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Delaware teachers get training on how to spot child abuse virtually

(Bongkarn Thanyakij/Pexels)

(Bongkarn Thanyakij/Pexels)

When it comes to reporting child abuse, people who work as teachers, health care workers among other professions are required to report to authorities if they see evidence that a child is being abused.

But with schools closed for an extended period of time as part of stay-at-home orders, teachers are no longer in frequent contact with their students. It’s much harder to see signs of abuse.

That’s concerning for Patricia Dailey Lewis, executive director of the Beau Biden Foundation for the Protection of Children.

“From the numbers, we know that we don’t have a situation where everyone is happily gathered at home and all child abuse has stopped,” Lewis said.

She said calls to the state’s child abuse hotline dropped more than 50% since stay-at-home orders started.

“For many children, the safest they are is when they’re at school,” Lewis said. “They are generally much safer at school and at youth serving organizations like Boys & Girls Clubs then some of them are at home.”

In non-coronavirus times, the foundation provides training for teachers and others who work closely with children on how to identify signs of abuse. Now, they’re developing training material to help teachers see those signs during virtual meetings with students via video conference applications like Zoom.

One recent caller to the abuse hotline reported a 7-year-old student was attending a Zoom meeting in the dark. When the teacher asked the student to turn on the lights, he said the lights had to be off when his parents weren’t at home.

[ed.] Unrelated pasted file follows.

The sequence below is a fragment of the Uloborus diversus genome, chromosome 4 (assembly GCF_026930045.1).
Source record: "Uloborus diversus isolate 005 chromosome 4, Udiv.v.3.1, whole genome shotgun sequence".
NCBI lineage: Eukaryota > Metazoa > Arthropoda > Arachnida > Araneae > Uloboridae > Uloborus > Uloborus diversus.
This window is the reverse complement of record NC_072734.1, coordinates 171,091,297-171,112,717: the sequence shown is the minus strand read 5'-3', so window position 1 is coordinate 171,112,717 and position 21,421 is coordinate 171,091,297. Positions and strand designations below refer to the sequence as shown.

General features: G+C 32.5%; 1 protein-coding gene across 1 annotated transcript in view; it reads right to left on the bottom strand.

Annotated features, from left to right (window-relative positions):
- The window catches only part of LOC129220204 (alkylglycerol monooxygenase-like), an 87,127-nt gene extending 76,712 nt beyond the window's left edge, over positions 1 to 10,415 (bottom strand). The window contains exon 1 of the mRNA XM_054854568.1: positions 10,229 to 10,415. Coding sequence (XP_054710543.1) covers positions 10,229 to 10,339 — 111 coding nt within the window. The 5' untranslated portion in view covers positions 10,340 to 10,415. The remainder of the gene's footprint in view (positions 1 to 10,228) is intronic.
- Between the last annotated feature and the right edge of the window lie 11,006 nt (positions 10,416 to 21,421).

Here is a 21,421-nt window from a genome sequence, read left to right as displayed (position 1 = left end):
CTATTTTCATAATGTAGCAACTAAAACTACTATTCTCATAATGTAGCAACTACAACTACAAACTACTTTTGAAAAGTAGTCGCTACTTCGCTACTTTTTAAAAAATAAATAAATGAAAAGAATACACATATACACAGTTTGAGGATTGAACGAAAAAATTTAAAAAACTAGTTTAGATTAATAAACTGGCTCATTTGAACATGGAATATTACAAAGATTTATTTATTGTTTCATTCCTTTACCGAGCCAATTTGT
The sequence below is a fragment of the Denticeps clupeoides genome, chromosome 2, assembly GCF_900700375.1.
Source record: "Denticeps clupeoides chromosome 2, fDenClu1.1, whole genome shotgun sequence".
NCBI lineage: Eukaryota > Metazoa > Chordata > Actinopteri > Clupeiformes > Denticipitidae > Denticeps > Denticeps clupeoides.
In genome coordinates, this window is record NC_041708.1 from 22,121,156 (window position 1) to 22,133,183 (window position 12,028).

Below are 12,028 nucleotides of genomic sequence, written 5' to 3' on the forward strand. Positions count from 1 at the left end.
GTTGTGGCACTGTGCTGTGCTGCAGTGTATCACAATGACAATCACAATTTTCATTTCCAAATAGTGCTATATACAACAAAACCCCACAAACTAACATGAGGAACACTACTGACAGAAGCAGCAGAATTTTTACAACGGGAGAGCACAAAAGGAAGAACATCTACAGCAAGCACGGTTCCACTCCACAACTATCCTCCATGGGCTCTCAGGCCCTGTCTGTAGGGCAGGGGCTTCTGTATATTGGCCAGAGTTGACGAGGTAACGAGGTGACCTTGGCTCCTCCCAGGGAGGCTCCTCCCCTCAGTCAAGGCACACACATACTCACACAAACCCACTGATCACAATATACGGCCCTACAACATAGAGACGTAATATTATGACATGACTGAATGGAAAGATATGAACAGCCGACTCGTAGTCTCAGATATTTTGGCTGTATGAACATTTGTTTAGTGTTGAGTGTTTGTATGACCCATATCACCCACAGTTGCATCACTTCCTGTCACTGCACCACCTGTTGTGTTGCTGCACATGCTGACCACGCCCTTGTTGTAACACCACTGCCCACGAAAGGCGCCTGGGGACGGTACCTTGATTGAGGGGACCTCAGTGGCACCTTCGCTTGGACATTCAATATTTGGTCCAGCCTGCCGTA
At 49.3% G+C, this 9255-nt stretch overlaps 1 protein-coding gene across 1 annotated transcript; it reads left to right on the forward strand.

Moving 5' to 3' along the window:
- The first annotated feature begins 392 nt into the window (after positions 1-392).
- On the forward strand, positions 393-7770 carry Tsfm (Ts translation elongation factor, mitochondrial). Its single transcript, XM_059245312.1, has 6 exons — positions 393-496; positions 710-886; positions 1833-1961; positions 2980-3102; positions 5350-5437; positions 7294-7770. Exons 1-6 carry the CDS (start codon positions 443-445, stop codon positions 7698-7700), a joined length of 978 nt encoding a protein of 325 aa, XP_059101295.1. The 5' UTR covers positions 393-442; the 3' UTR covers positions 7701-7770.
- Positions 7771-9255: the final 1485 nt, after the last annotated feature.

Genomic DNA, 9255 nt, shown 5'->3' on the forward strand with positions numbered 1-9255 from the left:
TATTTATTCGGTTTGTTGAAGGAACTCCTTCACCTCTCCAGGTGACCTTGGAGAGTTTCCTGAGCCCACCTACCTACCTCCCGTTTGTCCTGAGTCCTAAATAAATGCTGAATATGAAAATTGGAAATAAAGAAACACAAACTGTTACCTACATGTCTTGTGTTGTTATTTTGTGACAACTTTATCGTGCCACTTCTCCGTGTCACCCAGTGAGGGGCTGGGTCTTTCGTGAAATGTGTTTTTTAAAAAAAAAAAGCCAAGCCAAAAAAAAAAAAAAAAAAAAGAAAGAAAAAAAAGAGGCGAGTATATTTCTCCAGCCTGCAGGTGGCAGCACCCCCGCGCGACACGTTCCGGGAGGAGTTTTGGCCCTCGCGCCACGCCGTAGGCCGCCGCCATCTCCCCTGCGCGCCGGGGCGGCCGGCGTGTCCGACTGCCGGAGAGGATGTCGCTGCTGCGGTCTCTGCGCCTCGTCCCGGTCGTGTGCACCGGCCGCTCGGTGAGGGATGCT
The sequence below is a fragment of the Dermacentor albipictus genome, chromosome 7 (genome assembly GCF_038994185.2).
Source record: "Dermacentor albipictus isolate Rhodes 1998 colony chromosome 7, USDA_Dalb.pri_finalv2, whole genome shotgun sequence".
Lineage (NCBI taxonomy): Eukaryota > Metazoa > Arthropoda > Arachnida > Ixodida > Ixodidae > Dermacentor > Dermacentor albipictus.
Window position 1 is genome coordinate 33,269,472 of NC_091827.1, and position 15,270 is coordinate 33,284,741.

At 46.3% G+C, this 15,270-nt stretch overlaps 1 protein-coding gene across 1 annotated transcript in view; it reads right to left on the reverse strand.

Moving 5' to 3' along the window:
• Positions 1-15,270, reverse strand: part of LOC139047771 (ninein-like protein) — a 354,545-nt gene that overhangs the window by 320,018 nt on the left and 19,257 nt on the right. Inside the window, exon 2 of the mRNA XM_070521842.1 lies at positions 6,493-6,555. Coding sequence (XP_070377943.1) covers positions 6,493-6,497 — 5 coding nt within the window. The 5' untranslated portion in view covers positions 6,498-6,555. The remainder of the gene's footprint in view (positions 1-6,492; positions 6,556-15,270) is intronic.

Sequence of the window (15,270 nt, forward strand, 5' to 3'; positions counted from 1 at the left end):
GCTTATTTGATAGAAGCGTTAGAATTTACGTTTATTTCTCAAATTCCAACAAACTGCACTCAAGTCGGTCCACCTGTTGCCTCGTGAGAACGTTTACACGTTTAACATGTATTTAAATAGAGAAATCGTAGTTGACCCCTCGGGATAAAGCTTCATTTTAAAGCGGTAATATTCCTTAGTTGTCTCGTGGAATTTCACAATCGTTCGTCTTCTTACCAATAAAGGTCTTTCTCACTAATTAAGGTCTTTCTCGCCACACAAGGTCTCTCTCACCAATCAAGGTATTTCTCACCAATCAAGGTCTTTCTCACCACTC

“That call to the hotline will help put them and those children in a safer place,” Lewis said. “It will help get them what they need to make sure their children are cared for while they work.”

Signs of abuse teachers and others are encouraged to look out for include unexplained injuries, bruising on the torso, ears or neck, changes in behaviors such as anxiety, depression or aggression, or lack of hygiene.

The foundation is raising money through May to continue training teachers and others to know what to look for when they come in contact with kids in-person or online.

“While we understand that people are under stress financially, any little amount people can do really helps us provide care for children by making sure that people that do see them have the tools necessary,” Lewis said.

As schools remain closed for the remainder of the academic year, the foundation is looking to train people who come in contact with kids on a more regular basis while they’re stuck at home.

“That’s all of our delivery people,” she said. “Think about the Amazon guy, or the FedEx woman, they’re looking out more than they have before, because they know, they may be the only eyes on this family, the only eyes on this household.”

Workers in the Delaware Division of Family Services are also using online tools to do more “virtual check-ins” with children in the system. They are performing home visits when necessary and using the proper precautions, including wearing masks.

Karen DeRasmo, executive director of Prevent Child Abuse Delaware said everyone has a role to play to keep children safe.

“While maintaining a safe physical distance is critical right now, providing social support and maintaining connections with family and friends virtually is a great way to reduce stress and feelings of isolation that can lead to child maltreatment,” she said.

Anyone who suspects child abuse or neglect can submit an anonymous report with the state’s online portal iseethesigns.org. The state’s child abuse hotline can be reached any time of day at 1-800-292-9582. There’s also a Crisis Text Line for youth, just text DE to 741-741.

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